Intellectual Property Owners (IPO) has made a call to arms agains the patent reform legislation in the Senate (S.1145), which may be considered for a vote within the next few weeks. IPO is all-out against the dreaded Applicant Quality Submissions (AQS).

Section 11 on AQS would require nearly all patent applicants to (1) search the prior art and (2) submit a search report and analysis to the USPTO with their applications.

As it appears in S.1145, if enacted, AQS would:

  1. impose substantial new costs on applicants without meaningful benefits to the USPTO;
  2. create additional opportunities for inequitable conduct claims to be raised at trial;
  3. open up opportunities for litigation claims related to the adequacy of the mandatory search; and
  4. subject applicants to different standards by exempting micro-entities from the requirement.

The provision adds additional burdens on applicants, increases the cost and complexity of prosecution and litigation and fails to provide meaningful assistance to help the PTO do a better job of examining patent applications. It will deter filing of applications and weaken incentives to invent.

You may find additional information along with instructions on how to contact your Senators on the IPO website at: www.ipo.org/AQSCampaign.  The IPO Staff is available to answer any question you may have on this or other parts of the bill. Call (202) 466-2396 or email Dana Colarulli at: dana@ipo.org.

Make your voice heard.

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17 Comments

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    They’re banking on getting away with it
    By TOM GIOVANETTI
    Special to the Star-Telegram

    Property rights protect the little guy. It doesn’t matter how wealthy or politically connected you are — you have control and full legal standing with regard to your property. Because of your property rights, you can’t be run over and abused.

    The same is true of intellectual property rights. There is something heroic, even romantic, about the small inventor who comes up with a breakthrough idea. The patent is his property right; his protection. It means that big companies can’t just steal his idea and kick him down the road. A just society is reinforced by property rights that protect the weak against the strong, and the small against the large.

    At least, that’s how it’s supposed to work. But sometimes the powerful and politically connected see property rights as an annoyance. Unfortunately, that is happening on Capitol Hill, where a consortium of major banks that have repeatedly infringed a patent are asking Congress to give them immunity for their violations.

    Worse, these banks also are asking Congress to make taxpayers pay the patent holder for their illegal actions. According to the Congressional Budget Office, the bailout would cost the federal government at least a billion dollars.

    If granted, this would reward the banks for ignoring patent rights. It also would set a precedent by which wealthy, politically connected patent infringers could go to Congress and ask for similar immunities and taxpayer bailouts. Such a precedent would undermine the U.S. patent system and American innovation.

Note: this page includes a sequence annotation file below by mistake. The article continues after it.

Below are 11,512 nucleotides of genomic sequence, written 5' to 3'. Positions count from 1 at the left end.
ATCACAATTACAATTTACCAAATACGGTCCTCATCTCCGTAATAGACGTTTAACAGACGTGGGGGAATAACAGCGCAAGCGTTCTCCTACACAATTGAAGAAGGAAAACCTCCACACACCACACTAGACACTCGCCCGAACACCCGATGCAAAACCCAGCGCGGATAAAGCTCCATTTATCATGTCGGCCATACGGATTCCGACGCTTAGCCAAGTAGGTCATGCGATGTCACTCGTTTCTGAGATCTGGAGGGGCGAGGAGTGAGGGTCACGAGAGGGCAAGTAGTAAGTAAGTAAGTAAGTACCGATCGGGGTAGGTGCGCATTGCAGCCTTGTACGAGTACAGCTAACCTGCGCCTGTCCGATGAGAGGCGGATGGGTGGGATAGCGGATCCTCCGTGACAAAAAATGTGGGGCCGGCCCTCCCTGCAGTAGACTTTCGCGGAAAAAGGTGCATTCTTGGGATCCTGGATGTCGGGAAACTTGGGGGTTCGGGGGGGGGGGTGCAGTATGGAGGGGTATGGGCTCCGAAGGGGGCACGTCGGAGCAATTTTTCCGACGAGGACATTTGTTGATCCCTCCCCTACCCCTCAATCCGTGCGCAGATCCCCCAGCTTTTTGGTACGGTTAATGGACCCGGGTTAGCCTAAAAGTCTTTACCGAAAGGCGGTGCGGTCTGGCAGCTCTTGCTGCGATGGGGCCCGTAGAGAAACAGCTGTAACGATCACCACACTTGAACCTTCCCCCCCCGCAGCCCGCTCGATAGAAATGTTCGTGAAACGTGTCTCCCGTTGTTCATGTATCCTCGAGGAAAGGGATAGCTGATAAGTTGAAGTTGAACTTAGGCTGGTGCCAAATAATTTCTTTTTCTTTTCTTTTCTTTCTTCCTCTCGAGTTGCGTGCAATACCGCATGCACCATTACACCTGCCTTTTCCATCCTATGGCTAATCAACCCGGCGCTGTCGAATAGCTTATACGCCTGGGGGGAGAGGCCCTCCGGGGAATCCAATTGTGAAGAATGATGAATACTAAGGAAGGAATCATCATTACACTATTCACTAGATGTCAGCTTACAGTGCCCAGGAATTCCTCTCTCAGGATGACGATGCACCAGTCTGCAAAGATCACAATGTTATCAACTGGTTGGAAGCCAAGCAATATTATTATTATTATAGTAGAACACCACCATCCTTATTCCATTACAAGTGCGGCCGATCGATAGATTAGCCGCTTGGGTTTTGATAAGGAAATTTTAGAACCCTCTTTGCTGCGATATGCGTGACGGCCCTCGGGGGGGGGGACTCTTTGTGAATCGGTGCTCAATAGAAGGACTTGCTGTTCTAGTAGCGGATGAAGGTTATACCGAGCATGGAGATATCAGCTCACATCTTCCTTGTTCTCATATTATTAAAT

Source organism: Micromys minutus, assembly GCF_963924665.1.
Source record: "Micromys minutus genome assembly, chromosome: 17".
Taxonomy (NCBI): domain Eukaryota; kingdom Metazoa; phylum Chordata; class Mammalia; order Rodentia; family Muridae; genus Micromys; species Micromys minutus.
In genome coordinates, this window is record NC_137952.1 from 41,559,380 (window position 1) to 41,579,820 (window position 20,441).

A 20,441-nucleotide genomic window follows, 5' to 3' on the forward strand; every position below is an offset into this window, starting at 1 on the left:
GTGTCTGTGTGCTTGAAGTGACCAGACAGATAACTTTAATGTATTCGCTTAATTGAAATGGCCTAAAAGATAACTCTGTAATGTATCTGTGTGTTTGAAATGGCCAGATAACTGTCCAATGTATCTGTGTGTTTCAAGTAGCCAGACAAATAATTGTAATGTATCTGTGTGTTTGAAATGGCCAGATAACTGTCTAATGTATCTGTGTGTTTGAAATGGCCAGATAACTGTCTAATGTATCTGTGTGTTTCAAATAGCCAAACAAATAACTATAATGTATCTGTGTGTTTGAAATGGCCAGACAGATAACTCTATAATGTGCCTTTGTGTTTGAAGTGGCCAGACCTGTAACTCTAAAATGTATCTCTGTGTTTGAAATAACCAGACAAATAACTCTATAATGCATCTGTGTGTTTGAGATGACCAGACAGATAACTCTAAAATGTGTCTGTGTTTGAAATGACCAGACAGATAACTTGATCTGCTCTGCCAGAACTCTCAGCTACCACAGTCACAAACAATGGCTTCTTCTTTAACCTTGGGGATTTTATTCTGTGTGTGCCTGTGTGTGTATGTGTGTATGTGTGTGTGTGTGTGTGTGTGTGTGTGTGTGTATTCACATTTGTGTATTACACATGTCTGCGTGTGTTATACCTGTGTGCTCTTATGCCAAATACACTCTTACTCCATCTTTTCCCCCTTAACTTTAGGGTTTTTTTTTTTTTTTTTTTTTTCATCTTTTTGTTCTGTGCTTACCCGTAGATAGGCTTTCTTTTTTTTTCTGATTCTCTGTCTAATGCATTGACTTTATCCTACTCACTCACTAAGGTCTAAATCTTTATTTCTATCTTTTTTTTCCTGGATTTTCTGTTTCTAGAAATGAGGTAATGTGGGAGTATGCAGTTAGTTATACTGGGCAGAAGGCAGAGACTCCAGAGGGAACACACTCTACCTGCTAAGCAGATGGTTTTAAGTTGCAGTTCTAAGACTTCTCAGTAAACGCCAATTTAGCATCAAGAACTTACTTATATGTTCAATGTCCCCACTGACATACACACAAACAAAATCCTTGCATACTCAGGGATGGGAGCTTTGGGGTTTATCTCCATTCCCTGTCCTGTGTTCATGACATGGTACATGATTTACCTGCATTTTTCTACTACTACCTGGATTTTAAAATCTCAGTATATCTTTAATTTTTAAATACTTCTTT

Unfortunately, the banks have managed to persuade a number of senators to support this harmful legislation.

    The story starts more than a decade ago, when the founder of a small Plano company called DataTreasury Corp. invented a system for digitally scanning and sending images of checks. The inventor received patents for it in 1999 and 2000.

    DataTreasury Corp. tried to sell its technology to the banks, but instead of buying or licensing the technology, several big banks expropriated it and began using it to change the way they processed checks.

    The value of that technology grew exponentially in 2003, when Congress legalized the digital processing of check transactions. Instead of physically returning cancelled checks to their signers, banks could perform the whole process electronically.

    DataTreasury’s technology created a windfall for the banks. According to the industry’s own experts, the banks save between $2 billion and $6 billion annually because of the switch to digital processing.

    Of course, that switch would not have been possible without DataTreasury’s technology, which was covered by patents that the banks callously ignored. Understandably, the company has sued for damages.

    The banks initially responded by trying to get the patents invalidated with some legal jujitsu. But the U.S. Patent and Trademark Office upheld the validity of DataTreasury’s patents in their entirety. So rather than face a jury, where they obviously feared losing, the banks decided to call on their friends in Congress for legal protection.

    The politicians who have pushed to grant banks immunity from their patent violations should reconsider. The U.S. Commerce Department has objected to this legislative provision, which was added onto the pending Patent Reform Act. Such a law would pave the way for Congress to start interfering in legal cases on behalf of the highest bidder.

    The Commerce Department — the parent agency of the Patent and Trademark Office — also pointed out that “limiting patent holders’ rights and remedies in this instance could reduce innovation in this technology area.”

    In other words, revoking someone’s property rights affects not only the disenfranchised property holder but also the next round of inventors. In this instance, moreover, Congress is sending the bill for the bailout to us — the taxpayers.

    All this makes for quite a lobbying coup. The banking industry makes off with a few extra billion dollars, robs a small business of its intellectual property and sticks taxpayers with the tab.

    Legislation should not be used to grant retroactive legal immunity to large corporations that willfully ignored the property rights of a small, innovative company. And no elected official who has pledged to maintain the integrity of our legal system should be a party to such a travesty.